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Blame vs. Responsibility

Posted by Melissa Schmalenberger on January 9, 2012 in Family, life, Moms |

“A man can fail many times, but he isn’t a failure until he begins to blame somebody else.” John Burroughs

 

When I walk into a client’s home or office I can tell if we are going to be successful by if the client is taking responsibility or if they pass blame onto others. Here are some examples of blame that I have seen:

  • My husband is such a slob.
  • My kids never put their toys away.
  • My mom would be made at me if I got rid of that item.
  • My kids will miss that if I get rid of that.
  • My husband is never home to help me.
  • I really am an organized person but I can’t keep my house organized because because nobody in my house will keep it organized.

The attitude that works best is when you come with the willingness to take responsibility. If you continue to blame those around you, there will be a small chance of you getting organized. Here are some things that can work.

  • Have a set time in the family calender that everyone will be available to organize or reorganize once the systems are in place.
  • Give kids responsibility and don’t do it for them. Share with them your expectations and have a reward such as family movie night once everything is organized or put away.
  • Set a timer and everyone take part in the organizing process for the set allotted time.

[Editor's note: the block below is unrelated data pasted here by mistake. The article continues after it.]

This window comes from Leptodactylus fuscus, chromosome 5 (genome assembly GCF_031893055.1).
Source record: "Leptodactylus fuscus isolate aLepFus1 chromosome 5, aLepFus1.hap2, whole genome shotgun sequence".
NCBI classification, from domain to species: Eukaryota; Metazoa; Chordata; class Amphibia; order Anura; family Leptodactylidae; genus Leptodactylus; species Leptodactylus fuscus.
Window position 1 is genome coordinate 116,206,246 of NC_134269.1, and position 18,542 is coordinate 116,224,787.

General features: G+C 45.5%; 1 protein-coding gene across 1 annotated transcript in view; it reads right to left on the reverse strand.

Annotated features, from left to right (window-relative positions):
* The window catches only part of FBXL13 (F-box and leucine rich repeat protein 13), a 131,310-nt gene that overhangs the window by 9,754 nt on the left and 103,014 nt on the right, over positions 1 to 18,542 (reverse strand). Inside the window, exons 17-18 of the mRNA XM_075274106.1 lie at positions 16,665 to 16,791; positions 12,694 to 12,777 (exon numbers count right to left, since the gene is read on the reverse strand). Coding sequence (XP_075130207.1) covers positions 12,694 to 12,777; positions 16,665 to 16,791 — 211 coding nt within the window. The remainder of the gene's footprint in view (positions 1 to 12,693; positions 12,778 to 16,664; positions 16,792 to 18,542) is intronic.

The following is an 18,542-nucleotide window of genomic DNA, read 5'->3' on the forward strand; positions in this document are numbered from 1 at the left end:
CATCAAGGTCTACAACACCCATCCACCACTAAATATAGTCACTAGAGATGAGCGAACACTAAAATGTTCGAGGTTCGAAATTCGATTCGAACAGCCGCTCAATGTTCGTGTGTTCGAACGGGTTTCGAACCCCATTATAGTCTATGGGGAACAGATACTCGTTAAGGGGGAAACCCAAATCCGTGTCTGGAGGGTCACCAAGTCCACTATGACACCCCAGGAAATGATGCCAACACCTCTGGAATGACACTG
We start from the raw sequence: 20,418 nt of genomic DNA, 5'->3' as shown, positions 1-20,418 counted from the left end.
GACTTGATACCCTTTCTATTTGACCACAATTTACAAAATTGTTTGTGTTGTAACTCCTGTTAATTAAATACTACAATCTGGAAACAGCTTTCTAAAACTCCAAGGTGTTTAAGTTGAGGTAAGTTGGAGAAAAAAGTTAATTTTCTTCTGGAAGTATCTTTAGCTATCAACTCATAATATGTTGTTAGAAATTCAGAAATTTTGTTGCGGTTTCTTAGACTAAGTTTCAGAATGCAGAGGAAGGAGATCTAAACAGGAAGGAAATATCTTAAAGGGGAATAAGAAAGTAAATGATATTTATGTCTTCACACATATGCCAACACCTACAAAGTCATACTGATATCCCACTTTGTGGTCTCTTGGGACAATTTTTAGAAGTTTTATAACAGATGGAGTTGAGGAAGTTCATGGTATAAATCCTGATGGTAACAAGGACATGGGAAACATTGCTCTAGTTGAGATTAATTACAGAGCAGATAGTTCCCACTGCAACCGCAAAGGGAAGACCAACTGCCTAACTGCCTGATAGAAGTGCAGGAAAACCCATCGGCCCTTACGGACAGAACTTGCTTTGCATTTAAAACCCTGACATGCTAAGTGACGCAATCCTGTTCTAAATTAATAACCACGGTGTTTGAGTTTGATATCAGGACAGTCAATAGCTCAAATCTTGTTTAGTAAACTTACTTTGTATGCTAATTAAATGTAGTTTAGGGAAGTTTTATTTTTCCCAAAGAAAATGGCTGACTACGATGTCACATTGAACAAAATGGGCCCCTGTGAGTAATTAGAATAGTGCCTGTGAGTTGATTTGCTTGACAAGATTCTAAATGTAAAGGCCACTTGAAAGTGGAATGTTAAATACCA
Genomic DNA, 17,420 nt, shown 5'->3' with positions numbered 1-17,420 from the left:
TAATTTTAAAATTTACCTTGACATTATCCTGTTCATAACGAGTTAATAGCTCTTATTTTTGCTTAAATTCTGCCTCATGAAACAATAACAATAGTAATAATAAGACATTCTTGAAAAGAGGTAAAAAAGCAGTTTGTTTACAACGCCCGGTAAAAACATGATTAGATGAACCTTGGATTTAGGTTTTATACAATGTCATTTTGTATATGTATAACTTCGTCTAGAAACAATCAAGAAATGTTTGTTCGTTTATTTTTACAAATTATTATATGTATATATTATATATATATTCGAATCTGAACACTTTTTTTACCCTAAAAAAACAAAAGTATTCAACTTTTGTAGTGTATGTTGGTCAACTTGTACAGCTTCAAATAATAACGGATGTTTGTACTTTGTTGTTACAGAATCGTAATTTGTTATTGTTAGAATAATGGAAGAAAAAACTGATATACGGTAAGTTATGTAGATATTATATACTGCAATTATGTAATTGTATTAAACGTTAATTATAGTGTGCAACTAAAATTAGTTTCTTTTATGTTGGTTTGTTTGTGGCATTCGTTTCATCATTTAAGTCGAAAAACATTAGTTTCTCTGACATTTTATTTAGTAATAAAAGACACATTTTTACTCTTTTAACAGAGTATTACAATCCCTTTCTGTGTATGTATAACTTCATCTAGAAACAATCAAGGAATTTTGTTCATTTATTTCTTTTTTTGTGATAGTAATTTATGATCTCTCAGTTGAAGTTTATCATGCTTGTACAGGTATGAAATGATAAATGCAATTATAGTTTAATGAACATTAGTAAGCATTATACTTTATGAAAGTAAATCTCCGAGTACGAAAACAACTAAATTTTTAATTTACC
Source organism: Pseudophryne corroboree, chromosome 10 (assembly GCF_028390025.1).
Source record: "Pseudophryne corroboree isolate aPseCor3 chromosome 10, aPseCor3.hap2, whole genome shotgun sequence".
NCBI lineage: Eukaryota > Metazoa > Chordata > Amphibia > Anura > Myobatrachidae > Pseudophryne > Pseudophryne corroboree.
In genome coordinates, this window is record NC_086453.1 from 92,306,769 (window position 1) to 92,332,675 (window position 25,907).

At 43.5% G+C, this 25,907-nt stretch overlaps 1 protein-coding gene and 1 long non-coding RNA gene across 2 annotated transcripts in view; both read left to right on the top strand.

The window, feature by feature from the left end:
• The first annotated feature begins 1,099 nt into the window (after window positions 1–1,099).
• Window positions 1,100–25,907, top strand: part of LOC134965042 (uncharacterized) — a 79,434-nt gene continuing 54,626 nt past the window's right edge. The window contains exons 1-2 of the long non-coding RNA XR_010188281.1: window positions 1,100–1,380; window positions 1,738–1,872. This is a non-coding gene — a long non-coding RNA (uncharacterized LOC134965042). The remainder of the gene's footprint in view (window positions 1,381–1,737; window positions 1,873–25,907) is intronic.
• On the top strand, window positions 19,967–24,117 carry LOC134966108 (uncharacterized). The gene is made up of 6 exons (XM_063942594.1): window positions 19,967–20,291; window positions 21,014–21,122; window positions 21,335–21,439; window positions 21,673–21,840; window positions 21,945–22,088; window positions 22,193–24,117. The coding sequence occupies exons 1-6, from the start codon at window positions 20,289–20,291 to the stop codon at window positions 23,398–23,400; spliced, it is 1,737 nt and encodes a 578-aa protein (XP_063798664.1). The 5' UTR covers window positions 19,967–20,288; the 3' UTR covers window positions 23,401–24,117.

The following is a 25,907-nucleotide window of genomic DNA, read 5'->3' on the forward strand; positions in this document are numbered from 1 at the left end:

• Use systems that work for each family member. Don’t make something so difficult for the 4 year old that they get frustrated and won’t help. If you want your child to hang their coat and back pack up, install a hook that is low enough for the child to do it themselves.
  • Want a place for all of the school papers to go. Place a basket where only papers for school go.
  • Want your spouse to stop dropping his keys in wallet on the kitchen table every day. Put a basket that is just for him and place it in a convenient spot.
  • Lead by example. If you want everyone to hand up their coats when they walk in the door, then you should as well.
  • Set limits on how much stuff can be kept. Have a spouse that has every t-shirt they have ever been given. Limit it to a few of the favorites and see if some can be donated.
  • Make sure your own sentimental value isn’t getting in the way. Sometimes we hold onto things because we think there is a special memory attached to it. Only to find out later that the memory is ours and not the person who the object belongs to.
  • Learn to let go on being perfect. Your home is not going to look like the cover of a magazine. Realize that real people live in your house. Be OK with certain areas being a little messy. The areas to focus on keeping neat and tidy are the guest bathroom, entry way and the kitchen. If you were to have company, these are the areas that will be commonly seen by your guests.

 

 

To Joyful, Simplified Living,

 

 

 

MS. Simplicity

 

 

 

MS. Simplicity, also known as Melissa Schmalenberger  operates her business as I Did it with MS. Simplicity.  She is a Professional Organizer based out of Fargo, ND and her website can be found at http://www.mssimplicity.com/

 

 

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